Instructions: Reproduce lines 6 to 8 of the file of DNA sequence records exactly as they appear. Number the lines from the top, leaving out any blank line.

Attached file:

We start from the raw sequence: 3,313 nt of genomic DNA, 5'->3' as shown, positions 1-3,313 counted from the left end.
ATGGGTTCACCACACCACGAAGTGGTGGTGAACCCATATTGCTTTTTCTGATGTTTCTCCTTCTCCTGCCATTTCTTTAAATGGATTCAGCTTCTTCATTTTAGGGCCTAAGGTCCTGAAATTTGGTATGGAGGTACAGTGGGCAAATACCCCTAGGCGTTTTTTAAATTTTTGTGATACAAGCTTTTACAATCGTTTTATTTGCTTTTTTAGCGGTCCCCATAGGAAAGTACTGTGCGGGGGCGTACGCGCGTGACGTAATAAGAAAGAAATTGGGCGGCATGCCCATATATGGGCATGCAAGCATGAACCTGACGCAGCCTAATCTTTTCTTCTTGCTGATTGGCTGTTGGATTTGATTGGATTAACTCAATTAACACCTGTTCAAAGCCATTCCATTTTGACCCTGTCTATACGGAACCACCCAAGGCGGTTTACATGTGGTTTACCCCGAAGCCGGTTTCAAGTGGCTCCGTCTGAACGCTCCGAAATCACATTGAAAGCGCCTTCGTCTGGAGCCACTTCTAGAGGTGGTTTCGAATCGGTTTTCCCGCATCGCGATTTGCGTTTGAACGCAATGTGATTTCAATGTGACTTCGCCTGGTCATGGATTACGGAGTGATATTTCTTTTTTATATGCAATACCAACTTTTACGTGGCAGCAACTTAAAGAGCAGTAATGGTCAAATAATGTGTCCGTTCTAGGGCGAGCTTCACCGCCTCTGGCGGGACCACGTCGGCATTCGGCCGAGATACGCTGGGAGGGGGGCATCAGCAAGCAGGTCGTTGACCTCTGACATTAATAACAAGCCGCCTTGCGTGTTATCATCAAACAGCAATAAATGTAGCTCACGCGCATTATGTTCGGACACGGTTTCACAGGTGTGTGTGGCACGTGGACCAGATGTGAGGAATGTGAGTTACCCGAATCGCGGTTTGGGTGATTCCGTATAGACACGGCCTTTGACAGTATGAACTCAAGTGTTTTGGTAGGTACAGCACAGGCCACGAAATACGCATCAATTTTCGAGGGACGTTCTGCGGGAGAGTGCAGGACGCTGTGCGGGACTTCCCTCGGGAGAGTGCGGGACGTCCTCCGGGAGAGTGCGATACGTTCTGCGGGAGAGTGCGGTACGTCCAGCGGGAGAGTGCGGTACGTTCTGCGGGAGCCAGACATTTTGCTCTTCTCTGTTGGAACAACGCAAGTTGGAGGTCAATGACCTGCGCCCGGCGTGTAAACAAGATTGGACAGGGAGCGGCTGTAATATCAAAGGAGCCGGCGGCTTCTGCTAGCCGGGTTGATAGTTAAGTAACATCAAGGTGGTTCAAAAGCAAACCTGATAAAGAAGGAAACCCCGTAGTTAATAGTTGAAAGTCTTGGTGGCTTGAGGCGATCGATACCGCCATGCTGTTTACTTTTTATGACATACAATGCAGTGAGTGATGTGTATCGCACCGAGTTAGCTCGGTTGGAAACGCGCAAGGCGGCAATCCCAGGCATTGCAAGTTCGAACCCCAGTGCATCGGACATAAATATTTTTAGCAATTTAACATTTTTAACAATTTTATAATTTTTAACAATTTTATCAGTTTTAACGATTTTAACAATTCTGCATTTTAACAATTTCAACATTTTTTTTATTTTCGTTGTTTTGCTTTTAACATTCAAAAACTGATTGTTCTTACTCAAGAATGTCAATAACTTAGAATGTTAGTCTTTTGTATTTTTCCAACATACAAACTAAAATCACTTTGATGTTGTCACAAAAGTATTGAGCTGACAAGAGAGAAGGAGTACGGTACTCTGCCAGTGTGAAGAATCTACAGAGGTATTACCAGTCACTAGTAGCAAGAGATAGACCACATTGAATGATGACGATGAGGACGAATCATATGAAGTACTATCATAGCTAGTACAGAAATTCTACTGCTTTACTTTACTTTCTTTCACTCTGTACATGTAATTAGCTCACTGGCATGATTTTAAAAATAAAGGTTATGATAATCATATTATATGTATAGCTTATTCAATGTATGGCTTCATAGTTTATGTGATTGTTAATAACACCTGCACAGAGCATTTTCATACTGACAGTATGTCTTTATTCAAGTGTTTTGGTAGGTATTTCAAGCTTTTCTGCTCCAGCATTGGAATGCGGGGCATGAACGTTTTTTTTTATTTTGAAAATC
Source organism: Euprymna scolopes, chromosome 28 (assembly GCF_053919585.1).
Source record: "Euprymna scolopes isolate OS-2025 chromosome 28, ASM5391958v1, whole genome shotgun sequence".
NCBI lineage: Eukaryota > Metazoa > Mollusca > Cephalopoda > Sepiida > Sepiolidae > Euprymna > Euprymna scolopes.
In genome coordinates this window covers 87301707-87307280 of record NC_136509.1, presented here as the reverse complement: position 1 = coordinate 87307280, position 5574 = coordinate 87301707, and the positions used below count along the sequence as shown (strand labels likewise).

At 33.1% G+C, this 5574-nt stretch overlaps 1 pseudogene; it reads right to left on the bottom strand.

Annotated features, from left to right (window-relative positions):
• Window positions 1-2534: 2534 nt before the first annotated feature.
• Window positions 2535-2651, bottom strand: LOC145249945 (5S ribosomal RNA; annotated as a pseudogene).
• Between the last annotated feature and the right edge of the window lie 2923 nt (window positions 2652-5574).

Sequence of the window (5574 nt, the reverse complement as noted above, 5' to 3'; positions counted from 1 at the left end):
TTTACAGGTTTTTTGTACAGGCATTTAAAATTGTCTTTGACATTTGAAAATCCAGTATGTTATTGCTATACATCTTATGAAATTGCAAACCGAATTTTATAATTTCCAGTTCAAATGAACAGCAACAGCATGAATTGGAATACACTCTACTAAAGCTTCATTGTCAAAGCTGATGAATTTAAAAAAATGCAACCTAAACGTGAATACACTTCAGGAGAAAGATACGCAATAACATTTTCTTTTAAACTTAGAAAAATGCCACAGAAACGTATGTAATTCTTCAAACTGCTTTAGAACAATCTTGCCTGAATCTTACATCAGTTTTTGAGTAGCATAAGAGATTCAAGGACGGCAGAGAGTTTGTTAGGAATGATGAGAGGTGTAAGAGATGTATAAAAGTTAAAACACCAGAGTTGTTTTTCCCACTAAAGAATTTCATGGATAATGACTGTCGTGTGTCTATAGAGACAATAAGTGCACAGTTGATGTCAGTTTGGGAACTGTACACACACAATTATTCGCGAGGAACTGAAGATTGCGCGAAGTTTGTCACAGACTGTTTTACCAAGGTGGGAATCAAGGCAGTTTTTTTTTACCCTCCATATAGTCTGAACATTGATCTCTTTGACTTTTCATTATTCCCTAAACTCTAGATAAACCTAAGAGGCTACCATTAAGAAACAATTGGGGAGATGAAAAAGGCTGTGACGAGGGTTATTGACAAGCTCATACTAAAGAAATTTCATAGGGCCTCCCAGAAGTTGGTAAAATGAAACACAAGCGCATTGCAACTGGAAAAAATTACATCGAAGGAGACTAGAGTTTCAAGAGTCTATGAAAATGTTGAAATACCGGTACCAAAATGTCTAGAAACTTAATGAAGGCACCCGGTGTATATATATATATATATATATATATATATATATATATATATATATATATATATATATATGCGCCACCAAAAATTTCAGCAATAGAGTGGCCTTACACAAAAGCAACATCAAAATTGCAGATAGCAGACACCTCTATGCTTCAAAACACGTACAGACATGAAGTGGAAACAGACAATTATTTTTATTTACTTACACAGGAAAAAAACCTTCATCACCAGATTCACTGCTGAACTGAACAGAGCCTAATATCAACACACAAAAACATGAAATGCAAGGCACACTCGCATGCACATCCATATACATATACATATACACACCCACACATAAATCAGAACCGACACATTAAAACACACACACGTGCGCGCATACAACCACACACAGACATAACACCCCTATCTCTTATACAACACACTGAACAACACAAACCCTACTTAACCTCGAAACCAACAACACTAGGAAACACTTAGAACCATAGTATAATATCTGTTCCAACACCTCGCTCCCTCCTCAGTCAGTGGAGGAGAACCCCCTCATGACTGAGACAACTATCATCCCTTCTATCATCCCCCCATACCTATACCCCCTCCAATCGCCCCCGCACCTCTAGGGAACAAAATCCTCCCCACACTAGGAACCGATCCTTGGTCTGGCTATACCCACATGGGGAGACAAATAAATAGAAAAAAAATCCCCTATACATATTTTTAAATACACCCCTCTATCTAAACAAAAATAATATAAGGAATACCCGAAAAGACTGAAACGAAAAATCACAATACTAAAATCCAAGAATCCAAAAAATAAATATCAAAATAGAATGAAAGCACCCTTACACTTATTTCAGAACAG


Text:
In genome coordinates this window covers 87301707-87307280 of record NC_136509.1, presented here as the reverse complement: position 1 = coordinate 87307280, position 5574 = coordinate 87301707, and the positions used below count along the sequence as shown (strand labels likewise).

At 33.1% G+C, this 5574-nt stretch overlaps 1 pseudogene; it reads right to left on the bottom strand.

Annotated features, from left to right (window-relative positions):